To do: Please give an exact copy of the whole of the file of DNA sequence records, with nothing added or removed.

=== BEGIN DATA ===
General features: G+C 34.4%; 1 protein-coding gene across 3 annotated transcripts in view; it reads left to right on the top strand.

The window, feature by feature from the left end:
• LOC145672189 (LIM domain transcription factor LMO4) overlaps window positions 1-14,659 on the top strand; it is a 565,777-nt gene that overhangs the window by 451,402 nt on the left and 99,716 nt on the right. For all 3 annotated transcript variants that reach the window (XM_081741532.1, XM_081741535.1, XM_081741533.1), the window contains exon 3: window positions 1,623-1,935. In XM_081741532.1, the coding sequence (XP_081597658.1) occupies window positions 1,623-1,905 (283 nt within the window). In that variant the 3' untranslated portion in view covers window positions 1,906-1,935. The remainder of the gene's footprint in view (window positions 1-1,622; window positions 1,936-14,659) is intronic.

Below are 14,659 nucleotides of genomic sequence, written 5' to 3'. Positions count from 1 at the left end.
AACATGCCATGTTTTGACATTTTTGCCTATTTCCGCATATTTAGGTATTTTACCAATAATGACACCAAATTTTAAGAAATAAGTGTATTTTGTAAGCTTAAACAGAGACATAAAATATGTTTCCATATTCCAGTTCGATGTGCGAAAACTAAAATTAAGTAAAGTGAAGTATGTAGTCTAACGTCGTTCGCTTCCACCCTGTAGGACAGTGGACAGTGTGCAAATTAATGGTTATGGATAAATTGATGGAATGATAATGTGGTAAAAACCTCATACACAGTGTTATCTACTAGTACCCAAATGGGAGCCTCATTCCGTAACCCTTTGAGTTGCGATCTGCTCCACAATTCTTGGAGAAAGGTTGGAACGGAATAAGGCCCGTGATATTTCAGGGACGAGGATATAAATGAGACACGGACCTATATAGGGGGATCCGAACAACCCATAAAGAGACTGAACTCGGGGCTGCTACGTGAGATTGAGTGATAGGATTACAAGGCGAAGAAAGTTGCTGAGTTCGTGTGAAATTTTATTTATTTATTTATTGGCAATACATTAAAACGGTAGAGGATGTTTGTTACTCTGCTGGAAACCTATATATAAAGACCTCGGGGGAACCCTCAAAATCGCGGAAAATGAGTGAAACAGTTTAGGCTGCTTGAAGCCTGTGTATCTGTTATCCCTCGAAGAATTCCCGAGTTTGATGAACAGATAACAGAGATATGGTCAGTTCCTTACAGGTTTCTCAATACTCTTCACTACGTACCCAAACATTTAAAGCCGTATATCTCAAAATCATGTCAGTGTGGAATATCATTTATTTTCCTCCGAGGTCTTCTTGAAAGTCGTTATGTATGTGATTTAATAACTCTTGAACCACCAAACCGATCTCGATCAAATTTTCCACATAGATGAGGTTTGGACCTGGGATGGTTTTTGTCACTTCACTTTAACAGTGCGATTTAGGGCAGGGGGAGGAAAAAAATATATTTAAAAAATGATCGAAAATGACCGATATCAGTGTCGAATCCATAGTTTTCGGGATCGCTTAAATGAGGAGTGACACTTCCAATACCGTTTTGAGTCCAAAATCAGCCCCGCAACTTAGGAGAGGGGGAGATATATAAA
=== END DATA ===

General features: G+C 34.4%; 1 protein-coding gene across 3 annotated transcripts in view; it reads left to right on the top strand.

The window, feature by feature from the left end:
• LOC145672189 (LIM domain transcription factor LMO4) overlaps window positions 1-14,659 on the top strand; it is a 565,777-nt gene that overhangs the window by 451,402 nt on the left and 99,716 nt on the right. For all 3 annotated transcript variants that reach the window (XM_081741532.1, XM_081741535.1, XM_081741533.1), the window contains exon 3: window positions 1,623-1,935. In XM_081741532.1, the coding sequence (XP_081597658.1) occupies window positions 1,623-1,905 (283 nt within the window). In that variant the 3' untranslated portion in view covers window positions 1,906-1,935. The remainder of the gene's footprint in view (window positions 1-1,622; window positions 1,936-14,659) is intronic.

Below are 14,659 nucleotides of genomic sequence, written 5' to 3'. Positions count from 1 at the left end.
AACATGCCATGTTTTGACATTTTTGCCTATTTCCGCATATTTAGGTATTTTACCAATAATGACACCAAATTTTAAGAAATAAGTGTATTTTGTAAGCTTAAACAGAGACATAAAATATGTTTCCATATTCCAGTTCGATGTGCGAAAACTAAAATTAAGTAAAGTGAAGTATGTAGTCTAACGTCGTTCGCTTCCACCCTGTAGGACAGTGGACAGTGTGCAAATTAATGGTTATGGATAAATTGATGGAATGATAATGTGGTAAAAACCTCATACACAGTGTTATCTACTAGTACCCAAATGGGAGCCTCATTCCGTAACCCTTTGAGTTGCGATCTGCTCCACAATTCTTGGAGAAAGGTTGGAACGGAATAAGGCCCGTGATATTTCAGGGACGAGGATATAAATGAGACACGGACCTATATAGGGGGATCCGAACAACCCATAAAGAGACTGAACTCGGGGCTGCTACGTGAGATTGAGTGATAGGATTACAAGGCGAAGAAAGTTGCTGAGTTCGTGTGAAATTTTATTTATTTATTTATTGGCAATACATTAAAACGGTAGAGGATGTTTGTTACTCTGCTGGAAACCTATATATAAAGACCTCGGGGGAACCCTCAAAATCGCGGAAAATGAGTGAAACAGTTTAGGCTGCTTGAAGCCTGTGTATCTGTTATCCCTCGAAGAATTCCCGAGTTTGATGAACAGATAACAGAGATATGGTCAGTTCCTTACAGGTTTCTCAATACTCTTCACTACGTACCCAAACATTTAAAGCCGTATATCTCAAAATCATGTCAGTGTGGAATATCATTTATTTTCCTCCGAGGTCTTCTTGAAAGTCGTTATGTATGTGATTTAATAACTCTTGAACCACCAAACCGATCTCGATCAAATTTTCCACATAGATGAGGTTTGGACCTGGGATGGTTTTTGTCACTTCACTTTAACAGTGCGATTTAGGGCAGGGGGAGGAAAAAAATATATTTAAAAAATGATCGAAAATGACCGATATCAGTGTCGAATCCATAGTTTTCGGGATCGCTTAAATGAGGAGTGACACTTCCAATACCGTTTTGAGTCCAAAATCAGCCCCGCAACTTAGGAGAGGGGGAGATATATAAA